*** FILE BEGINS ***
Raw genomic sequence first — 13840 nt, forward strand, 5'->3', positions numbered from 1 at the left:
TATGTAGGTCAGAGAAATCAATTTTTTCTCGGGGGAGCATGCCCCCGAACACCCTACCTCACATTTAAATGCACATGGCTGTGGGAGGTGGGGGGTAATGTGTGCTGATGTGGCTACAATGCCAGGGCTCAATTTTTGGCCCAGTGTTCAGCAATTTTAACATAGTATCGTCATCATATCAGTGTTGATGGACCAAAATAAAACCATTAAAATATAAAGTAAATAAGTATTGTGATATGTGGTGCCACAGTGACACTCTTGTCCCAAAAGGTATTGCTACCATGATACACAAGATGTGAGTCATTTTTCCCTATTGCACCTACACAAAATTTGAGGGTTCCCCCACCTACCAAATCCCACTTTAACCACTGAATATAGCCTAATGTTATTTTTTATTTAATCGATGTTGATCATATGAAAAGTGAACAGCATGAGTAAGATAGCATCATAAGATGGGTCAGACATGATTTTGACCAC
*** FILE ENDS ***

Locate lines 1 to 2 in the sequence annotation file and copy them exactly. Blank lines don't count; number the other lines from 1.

Raw genomic sequence first — 13840 nt, forward strand, 5'->3', positions numbered from 1 at the left:
TATGTAGGTCAGAGAAATCAATTTTTTCTCGGGGGAGCATGCCCCCGAACACCCTACCTCACATTTAAATGCACATGGCTGTGGGAGGTGGGGGGTAATGTGTGCTGATGTGGCTACAATGCCAGGGCTCAATTTTTGGCCCAGTGTTCAGCAATTTTAACATAGTATCGTCATCATATCAGTGTTGATGGACCAAAATAAAACCATTAAAATATAAAGTAAATAAGTATTGTGATATGTGGTGCCACAGTGACACTCTTGTCCCAAAAGGTATTGCTACCATGATACACAAGATGTGAGTCATTTTTCCCTATTGCACCTACACAAAATTTGAGGGTTCCCCCACCTACCAAATCCCACTTTAACCACTGAATATAGCCTAATGTTATTTTTTATTTAATCGATGTTGATCATATGAAAAGTGAACAGCATGAGTAAGATAGCATCATAAGATGGGTCAGACATGATTTTGACCAC